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Nursery and baby store Kiddicare puts its hand up to data breach after attack on a test site

Nursery and baby store Kiddicare suffers a data breach following a cyber attack on a test website that held real customer data

Details of 800,000 customers have been stolen from baby superstore Kiddicare, after a test site was hacked.

According to reports, hackers stole the data from a test site where real customer data was used for testing.

Kiddiecare’s CEOs Joe Murray and Richard Tucker wrote on the Kiddicare website: “We want to make you aware that Kiddicare has recently experienced unauthorised access to some customer details.

“The information accessed does not include any credit/debit card information or any payment information whatsoever. Kiddicare does not store any of this information on its systems.”

Website and software developers often use real data to test changes to code to ensure it works. This data can be made anonymous in a way that allows the application changes to be tested without revealing real customer data.

Security expert Grapham Cluley blogged: “In principal, there’s nothing wrong with using real production data on a test environment if the test site is properly secured and does not make it easier for hackers to steal information than, say, on the normal, live servers.

“But it shouldn’t be forgotten that this was a test site, and things are expected to go wrong.”

According to Cluley, Kiddicare only realised the data breach to a dataset used on a test site back in November 2015 happened after it was alerted by a security firm.

On its frequently asked questions page about the attack, Kiddicare said: “While there was no evidence that passwords were compromised, we have taken the precaution of automatically resetting all passwords. When you shop next, please use the auto update facility to reset your password.”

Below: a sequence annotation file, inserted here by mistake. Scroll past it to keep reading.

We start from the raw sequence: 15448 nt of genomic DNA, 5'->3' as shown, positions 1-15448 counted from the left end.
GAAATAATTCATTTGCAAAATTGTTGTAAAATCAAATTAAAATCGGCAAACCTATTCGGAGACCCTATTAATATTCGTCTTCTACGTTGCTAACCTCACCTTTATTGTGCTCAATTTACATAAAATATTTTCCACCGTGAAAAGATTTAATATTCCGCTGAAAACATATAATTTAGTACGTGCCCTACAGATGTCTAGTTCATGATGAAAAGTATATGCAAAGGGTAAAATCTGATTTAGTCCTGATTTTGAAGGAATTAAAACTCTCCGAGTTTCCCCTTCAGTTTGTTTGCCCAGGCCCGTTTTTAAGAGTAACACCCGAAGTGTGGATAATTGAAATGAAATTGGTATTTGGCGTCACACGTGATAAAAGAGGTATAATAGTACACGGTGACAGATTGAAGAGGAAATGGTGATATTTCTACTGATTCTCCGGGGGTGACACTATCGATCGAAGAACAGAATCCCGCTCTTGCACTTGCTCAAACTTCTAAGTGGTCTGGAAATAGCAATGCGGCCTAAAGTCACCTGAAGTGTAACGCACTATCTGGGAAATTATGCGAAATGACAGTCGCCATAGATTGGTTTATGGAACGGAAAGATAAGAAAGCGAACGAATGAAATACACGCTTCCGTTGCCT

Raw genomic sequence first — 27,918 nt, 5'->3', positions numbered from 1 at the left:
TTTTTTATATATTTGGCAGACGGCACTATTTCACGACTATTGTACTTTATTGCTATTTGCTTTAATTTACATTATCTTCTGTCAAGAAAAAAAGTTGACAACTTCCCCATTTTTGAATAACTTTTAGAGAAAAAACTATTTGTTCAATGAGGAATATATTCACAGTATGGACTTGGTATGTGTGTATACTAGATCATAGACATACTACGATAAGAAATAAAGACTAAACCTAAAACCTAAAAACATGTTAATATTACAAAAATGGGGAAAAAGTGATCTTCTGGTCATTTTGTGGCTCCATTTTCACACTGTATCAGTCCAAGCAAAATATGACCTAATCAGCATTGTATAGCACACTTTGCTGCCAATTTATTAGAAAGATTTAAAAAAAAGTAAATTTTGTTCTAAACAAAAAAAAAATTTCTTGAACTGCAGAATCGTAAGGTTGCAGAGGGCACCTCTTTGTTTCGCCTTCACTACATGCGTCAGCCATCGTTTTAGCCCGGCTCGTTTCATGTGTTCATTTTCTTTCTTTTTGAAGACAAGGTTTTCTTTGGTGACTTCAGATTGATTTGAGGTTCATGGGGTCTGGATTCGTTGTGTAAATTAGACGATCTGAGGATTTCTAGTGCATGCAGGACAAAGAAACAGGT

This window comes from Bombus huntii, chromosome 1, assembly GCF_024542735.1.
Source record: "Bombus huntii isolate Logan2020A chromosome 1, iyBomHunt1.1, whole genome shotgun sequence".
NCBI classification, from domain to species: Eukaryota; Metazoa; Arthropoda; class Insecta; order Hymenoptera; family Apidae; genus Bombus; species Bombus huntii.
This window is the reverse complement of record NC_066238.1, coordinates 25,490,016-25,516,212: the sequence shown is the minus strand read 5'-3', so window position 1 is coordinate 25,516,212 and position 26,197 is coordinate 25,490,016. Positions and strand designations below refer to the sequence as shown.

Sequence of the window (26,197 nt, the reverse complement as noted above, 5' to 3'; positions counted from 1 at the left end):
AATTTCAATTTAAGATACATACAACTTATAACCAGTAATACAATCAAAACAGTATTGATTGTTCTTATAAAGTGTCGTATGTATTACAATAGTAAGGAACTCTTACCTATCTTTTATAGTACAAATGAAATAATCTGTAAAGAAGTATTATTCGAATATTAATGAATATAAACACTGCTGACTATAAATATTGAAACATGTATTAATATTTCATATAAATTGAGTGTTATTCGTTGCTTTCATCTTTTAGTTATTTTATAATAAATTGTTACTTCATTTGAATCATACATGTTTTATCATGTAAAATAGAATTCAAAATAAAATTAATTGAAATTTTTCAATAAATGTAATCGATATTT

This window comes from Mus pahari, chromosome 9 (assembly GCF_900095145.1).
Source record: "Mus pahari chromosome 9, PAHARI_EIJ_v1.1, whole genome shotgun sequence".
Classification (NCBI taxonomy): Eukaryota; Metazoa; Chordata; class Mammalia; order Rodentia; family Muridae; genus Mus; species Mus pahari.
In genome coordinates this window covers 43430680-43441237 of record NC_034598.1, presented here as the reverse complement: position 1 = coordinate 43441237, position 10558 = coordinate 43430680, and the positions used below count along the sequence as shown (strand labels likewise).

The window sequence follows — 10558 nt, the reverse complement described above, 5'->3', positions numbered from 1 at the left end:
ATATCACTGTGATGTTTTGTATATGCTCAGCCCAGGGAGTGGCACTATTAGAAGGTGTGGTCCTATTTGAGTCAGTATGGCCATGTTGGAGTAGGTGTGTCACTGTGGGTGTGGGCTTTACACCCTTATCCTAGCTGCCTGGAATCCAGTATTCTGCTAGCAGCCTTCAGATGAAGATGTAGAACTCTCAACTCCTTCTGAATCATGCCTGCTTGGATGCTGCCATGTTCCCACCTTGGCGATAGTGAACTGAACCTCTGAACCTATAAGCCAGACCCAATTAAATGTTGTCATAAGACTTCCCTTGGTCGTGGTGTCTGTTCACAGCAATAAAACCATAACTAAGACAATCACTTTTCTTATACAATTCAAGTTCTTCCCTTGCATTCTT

Read more about data breaches

Commenting on the data breach, David Emm, principal security researcher at Kaspersky Lab, said: “In this particular case, the leaked data contains information such as customer names, delivery addresses, phone numbers and e-mail addresses.

“Cyber criminals have the opportunity to use this information to steal personal identities or more. Unfortunately, once a breach of this nature has occurred, there is not much that can be done about the leaked data.

“While Kiddicare.com has taken the precaution of resetting customers’ passwords, the chances are that many will use the same password across multiple online accounts. So it’s important that Kiddicare customers take steps to change the password for other online accounts where they have used the same password.”

The loss of customer data highlights the inherent weakness in using passwords for wbesite authentication.

In April 2016 , the National Childbirth Trust admitted losing the log-in credentials of 15,000 people.

At the time, security expert James Romer, chief security architect at SecureAuth, said: “Passwords alone are simply not strong enough, nor adequate to protect vital applications and data.”

Read more on Privacy and data protection

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